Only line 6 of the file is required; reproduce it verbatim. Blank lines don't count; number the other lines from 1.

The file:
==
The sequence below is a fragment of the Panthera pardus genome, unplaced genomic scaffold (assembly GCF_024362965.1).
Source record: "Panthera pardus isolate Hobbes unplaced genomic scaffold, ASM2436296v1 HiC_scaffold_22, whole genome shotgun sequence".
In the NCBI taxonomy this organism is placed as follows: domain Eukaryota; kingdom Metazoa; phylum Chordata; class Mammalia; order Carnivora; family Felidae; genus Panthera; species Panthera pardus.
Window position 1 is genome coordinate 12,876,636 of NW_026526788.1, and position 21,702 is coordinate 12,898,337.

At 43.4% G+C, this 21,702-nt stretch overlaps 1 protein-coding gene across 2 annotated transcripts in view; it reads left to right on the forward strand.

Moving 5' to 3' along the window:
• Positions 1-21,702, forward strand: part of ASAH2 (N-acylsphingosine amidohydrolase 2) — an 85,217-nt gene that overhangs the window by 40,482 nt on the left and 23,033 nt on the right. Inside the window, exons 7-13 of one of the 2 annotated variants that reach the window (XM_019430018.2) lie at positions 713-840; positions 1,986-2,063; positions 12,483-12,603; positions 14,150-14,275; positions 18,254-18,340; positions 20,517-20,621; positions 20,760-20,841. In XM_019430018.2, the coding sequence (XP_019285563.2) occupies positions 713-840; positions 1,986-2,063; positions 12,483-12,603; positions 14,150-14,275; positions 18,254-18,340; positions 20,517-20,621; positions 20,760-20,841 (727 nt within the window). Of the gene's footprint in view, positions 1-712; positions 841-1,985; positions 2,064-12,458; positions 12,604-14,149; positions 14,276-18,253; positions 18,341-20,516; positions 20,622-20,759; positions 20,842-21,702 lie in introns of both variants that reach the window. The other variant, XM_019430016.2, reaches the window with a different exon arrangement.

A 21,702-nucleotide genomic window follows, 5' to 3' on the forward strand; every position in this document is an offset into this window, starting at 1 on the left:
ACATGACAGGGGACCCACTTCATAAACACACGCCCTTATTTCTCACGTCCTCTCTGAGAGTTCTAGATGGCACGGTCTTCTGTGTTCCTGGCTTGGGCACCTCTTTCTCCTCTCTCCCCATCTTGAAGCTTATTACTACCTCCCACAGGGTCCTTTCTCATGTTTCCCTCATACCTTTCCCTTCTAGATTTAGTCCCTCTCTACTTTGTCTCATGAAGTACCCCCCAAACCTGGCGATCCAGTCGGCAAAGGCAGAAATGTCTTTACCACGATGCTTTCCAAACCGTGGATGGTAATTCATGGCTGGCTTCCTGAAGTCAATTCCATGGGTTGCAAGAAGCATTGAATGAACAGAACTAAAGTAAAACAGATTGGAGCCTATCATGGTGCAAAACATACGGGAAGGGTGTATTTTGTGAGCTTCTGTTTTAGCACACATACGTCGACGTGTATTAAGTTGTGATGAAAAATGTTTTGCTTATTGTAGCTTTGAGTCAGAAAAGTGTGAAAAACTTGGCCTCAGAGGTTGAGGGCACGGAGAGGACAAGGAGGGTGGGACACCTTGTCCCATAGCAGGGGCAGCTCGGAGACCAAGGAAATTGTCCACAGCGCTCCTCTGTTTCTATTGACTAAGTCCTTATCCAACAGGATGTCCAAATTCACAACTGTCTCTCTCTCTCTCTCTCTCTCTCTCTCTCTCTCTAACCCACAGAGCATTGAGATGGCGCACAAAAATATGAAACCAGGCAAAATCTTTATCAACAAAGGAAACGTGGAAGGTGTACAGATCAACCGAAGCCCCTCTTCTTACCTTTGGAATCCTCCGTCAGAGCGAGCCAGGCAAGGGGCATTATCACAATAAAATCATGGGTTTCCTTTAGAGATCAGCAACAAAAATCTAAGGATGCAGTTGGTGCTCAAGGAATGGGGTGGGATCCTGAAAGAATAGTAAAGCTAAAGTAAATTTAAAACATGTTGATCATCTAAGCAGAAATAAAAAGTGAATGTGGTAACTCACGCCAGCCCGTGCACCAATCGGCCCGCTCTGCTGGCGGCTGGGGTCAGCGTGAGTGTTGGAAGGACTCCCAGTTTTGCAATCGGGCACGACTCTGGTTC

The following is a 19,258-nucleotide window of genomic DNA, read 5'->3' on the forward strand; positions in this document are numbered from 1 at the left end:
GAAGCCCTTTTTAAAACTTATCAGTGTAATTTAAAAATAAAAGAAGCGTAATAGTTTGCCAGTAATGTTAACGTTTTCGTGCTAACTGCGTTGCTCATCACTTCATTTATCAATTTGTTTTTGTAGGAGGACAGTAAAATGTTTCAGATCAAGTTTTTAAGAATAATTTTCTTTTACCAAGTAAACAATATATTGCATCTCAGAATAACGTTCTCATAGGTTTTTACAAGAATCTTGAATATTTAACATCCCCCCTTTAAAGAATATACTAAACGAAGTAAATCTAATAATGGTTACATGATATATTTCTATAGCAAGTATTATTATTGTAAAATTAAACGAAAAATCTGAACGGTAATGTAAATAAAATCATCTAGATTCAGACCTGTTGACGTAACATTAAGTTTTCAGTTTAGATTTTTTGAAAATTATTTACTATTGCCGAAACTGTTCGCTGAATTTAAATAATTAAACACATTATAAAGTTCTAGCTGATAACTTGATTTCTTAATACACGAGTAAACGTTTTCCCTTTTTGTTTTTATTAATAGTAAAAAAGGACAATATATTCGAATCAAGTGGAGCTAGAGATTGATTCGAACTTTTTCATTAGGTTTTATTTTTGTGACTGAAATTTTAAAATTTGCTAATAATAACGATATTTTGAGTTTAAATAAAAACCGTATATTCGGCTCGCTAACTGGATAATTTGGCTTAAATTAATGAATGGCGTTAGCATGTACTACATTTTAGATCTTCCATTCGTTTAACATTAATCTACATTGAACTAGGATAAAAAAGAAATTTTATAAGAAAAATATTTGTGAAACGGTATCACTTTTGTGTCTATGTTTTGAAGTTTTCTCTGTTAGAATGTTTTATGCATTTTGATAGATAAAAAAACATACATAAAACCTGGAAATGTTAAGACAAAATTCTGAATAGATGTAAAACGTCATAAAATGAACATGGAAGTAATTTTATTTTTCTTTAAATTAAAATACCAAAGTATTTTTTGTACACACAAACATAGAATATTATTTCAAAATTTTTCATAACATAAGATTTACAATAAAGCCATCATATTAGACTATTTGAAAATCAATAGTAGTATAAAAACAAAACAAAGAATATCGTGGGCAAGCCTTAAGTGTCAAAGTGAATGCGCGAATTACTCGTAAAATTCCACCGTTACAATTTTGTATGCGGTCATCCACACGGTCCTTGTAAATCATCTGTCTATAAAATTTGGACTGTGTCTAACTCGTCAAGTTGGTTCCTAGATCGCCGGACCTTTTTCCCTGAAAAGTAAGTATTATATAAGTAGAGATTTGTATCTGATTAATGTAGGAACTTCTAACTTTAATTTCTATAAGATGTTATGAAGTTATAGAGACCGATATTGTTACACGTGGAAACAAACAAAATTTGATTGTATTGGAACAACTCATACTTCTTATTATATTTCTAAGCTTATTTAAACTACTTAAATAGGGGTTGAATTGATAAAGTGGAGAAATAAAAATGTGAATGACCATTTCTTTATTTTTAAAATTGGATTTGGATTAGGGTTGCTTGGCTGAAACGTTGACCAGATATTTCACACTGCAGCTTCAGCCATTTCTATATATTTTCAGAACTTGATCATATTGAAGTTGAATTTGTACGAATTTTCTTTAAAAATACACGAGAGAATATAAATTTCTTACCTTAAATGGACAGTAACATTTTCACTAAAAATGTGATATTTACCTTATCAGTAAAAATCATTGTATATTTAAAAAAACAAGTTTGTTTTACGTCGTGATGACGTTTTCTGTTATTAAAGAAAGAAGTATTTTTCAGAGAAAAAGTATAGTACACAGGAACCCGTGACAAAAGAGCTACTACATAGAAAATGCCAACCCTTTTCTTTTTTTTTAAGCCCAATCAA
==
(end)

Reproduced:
Moving 5' to 3' along the window: